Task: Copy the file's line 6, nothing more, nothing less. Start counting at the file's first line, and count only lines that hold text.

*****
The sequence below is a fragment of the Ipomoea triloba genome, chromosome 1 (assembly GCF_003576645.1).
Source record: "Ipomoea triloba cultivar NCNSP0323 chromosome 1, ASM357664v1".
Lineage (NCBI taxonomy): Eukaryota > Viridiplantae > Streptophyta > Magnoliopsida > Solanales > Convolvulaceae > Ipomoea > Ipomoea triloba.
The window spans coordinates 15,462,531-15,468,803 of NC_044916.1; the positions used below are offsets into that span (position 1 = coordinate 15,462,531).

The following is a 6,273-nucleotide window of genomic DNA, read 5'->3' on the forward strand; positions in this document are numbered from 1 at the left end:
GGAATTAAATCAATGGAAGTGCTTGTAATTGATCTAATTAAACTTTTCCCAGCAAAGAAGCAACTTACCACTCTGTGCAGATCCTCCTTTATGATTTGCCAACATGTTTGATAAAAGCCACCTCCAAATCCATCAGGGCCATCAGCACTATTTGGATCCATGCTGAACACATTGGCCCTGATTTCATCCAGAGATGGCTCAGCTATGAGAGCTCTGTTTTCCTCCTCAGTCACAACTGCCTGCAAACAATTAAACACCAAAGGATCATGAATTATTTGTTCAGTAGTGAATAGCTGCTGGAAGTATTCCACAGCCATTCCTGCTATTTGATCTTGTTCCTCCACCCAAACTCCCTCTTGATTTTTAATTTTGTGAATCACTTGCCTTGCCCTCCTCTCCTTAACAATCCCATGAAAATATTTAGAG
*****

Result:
GGAATTAAATCAATGGAAGTGCTTGTAATTGATCTAATTAAACTTTTCCCAGCAAAGAAGCAACTTACCACTCTGTGCAGATCCTCCTTTATGATTTGCCAACATGTTTGATAAAAGCCACCTCCAAATCCATCAGGGCCATCAGCACTATTTGGATCCATGCTGAACACATTGGCCCTGATTTCATCCAGAGATGGCTCAGCTATGAGAGCTCTGTTTTCCTCCTCAGTCACAACTGCCTGCAAACAATTAAACACCAAAGGATCATGAATTATTTGTTCAGTAGTGAATAGCTGCTGGAAGTATTCCACAGCCATTCCTGCTATTTGATCTTGTTCCTCCACCCAAACTCCCTCTTGATTTTTAATTTTGTGAATCACTTGCCTTGCCCTCCTCTCCTTAACAATCCCATGAAAATATTTAGAG